- Promptly fixing leaky roofs, windows, and pipes
- Thoroughly cleaning and drying after flooding
- Ventilating shower, laundry, and cooking areas
Mold growth, which often looks like spots, can be many different colors, and can smell musty. If you can see or smell mold, a health risk may be present. You do not need to know the type of mold growing in your home, and CDC does not recommend or perform routine sampling for molds. No matter what type of mold is present, you should remove it. Since the effect of mold on people can vary greatly, either because of the amount or type of mold, you can not rely on sampling and culturing to know your health risk. Also, good sampling for mold can be expensive, and standards for judging what is and what is not an acceptable quantity of mold have not been set. The best practice is to remove the mold and work to prevent future growth.
Mold Prevention Tips
Keep humidity levels as low as you can—no higher than 50%–all day long. An air conditioner or dehumidifier will help you keep the level low. Bear in mind that humidity levels change over the course of a day with changes in the moisture in the air and the air temperature, so you will need to check the humidity levels more than once a day.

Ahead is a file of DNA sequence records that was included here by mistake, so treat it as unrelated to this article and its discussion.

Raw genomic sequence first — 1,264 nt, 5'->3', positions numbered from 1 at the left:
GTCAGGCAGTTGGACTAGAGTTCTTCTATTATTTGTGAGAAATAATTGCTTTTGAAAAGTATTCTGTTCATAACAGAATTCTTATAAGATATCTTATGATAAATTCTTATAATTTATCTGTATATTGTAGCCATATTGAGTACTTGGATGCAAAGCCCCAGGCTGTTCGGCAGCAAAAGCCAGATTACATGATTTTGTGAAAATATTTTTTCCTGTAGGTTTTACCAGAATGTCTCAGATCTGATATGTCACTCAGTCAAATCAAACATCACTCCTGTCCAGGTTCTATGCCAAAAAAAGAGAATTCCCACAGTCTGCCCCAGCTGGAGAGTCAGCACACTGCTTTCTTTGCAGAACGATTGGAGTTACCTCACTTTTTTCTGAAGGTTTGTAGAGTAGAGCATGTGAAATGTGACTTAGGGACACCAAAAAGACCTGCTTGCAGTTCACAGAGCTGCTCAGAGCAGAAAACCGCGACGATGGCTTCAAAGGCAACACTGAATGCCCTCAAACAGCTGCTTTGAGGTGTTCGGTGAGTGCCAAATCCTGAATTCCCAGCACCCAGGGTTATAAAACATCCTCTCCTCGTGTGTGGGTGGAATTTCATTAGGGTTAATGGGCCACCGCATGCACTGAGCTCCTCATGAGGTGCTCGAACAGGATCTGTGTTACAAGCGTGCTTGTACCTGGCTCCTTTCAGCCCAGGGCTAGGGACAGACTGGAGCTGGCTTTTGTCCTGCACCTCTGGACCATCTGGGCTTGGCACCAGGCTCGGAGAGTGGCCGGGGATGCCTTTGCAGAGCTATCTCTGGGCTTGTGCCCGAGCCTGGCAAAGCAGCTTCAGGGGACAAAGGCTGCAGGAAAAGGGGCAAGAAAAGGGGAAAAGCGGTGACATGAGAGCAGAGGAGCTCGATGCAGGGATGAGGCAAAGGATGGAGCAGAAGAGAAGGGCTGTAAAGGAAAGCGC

Fix any leaks in your home’s roof, walls, or plumbing so mold does not have moisture to grow.
Add mold inhibitors to paints before painting.
Be sure your home has enough ventilation. Use exhaust fans which vent outside your home in the kitchen and bathroom. Make sure your clothes dryer vents outside your home.
Clean up and dry out your home thoroughly and quickly (within 24–48 hours) after flooding.
Remove or replace carpets and upholstery that have been soaked and cannot be dried promptly. Consider not using carpet in rooms or areas like bathrooms or basements that may have a lot of moisture.
Learn more about The Health Effects of mold in your home
From the National Institute of Health:
A Spreading Concern: Inhalational Health Effects of Mold